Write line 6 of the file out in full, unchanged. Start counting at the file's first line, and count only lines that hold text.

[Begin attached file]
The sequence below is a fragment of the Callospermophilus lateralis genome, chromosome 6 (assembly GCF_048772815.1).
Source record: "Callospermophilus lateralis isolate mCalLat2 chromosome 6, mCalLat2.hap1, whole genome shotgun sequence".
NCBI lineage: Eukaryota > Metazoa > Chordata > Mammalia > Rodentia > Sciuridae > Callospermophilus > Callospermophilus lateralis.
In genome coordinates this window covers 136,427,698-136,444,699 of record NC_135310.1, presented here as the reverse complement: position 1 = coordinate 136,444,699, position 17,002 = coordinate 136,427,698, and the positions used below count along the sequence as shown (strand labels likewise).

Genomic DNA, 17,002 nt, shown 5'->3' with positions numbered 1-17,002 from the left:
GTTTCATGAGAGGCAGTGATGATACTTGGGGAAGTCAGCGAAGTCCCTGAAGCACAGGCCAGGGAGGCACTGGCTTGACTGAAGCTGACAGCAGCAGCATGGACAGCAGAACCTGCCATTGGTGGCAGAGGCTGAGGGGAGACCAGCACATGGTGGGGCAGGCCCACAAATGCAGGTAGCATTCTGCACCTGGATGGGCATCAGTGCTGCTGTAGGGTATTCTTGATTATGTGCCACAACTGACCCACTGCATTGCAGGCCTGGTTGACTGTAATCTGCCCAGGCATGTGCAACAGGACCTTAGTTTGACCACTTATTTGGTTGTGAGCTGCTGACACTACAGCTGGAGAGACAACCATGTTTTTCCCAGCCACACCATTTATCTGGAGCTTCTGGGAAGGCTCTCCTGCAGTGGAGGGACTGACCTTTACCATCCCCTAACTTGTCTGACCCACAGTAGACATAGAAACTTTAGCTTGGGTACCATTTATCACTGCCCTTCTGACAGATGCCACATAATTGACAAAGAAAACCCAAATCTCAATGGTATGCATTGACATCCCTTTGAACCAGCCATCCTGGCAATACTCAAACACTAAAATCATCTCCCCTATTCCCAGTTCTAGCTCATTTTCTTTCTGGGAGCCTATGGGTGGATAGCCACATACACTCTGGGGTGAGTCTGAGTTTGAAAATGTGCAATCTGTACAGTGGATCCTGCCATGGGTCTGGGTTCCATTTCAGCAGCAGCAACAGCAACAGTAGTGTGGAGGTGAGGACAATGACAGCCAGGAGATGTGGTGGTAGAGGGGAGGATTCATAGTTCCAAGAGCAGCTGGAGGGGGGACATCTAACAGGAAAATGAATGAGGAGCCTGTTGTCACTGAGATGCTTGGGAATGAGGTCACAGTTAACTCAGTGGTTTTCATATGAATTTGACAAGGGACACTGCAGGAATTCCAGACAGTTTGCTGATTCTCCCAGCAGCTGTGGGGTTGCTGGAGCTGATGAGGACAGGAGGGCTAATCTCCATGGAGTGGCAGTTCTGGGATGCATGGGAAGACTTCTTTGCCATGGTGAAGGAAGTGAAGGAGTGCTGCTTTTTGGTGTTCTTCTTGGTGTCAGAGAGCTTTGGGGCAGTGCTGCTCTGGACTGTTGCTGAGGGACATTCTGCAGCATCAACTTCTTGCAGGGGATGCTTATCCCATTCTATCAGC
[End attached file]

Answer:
GTTTCATGAGAGGCAGTGATGATACTTGGGGAAGTCAGCGAAGTCCCTGAAGCACAGGCCAGGGAGGCACTGGCTTGACTGAAGCTGACAGCAGCAGCATGGACAGCAGAACCTGCCATTGGTGGCAGAGGCTGAGGGGAGACCAGCACATGGTGGGGCAGGCCCACAAATGCAGGTAGCATTCTGCACCTGGATGGGCATCAGTGCTGCTGTAGGGTATTCTTGATTATGTGCCACAACTGACCCACTGCATTGCAGGCCTGGTTGACTGTAATCTGCCCAGGCATGTGCAACAGGACCTTAGTTTGACCACTTATTTGGTTGTGAGCTGCTGACACTACAGCTGGAGAGACAACCATGTTTTTCCCAGCCACACCATTTATCTGGAGCTTCTGGGAAGGCTCTCCTGCAGTGGAGGGACTGACCTTTACCATCCCCTAACTTGTCTGACCCACAGTAGACATAGAAACTTTAGCTTGGGTACCATTTATCACTGCCCTTCTGACAGATGCCACATAATTGACAAAGAAAACCCAAATCTCAATGGTATGCATTGACATCCCTTTGAACCAGCCATCCTGGCAATACTCAAACACTAAAATCATCTCCCCTATTCCCAGTTCTAGCTCATTTTCTTTCTGGGAGCCTATGGGTGGATAGCCACATACACTCTGGGGTGAGTCTGAGTTTGAAAATGTGCAATCTGTACAGTGGATCCTGCCATGGGTCTGGGTTCCATTTCAGCAGCAGCAACAGCAACAGTAGTGTGGAGGTGAGGACAATGACAGCCAGGAGATGTGGTGGTAGAGGGGAGGATTCATAGTTCCAAGAGCAGCTGGAGGGGGGACATCTAACAGGAAAATGAATGAGGAGCCTGTTGTCACTGAGATGCTTGGGAATGAGGTCACAGTTAACTCAGTGGTTTTCATATGAATTTGACAAGGGACACTGCAGGAATTCCAGACAGTTTGCTGATTCTCCCAGCAGCTGTGGGGTTGCTGGAGCTGATGAGGACAGGAGGGCTAATCTCCATGGAGTGGCAGTTCTGGGATGCATGGGAAGACTTCTTTGCCATGGTGAAGGAAGTGAAGGAGTGCTGCTTTTTGGTGTTCTTCTTGGTGTCAGAGAGCTTTGGGGCAGTGCTGCTCTGGACTGTTGCTGAGGGACATTCTGCAGCATCAACTTCTTGCAGGGGATGCTTATCCCATTCTATCAGC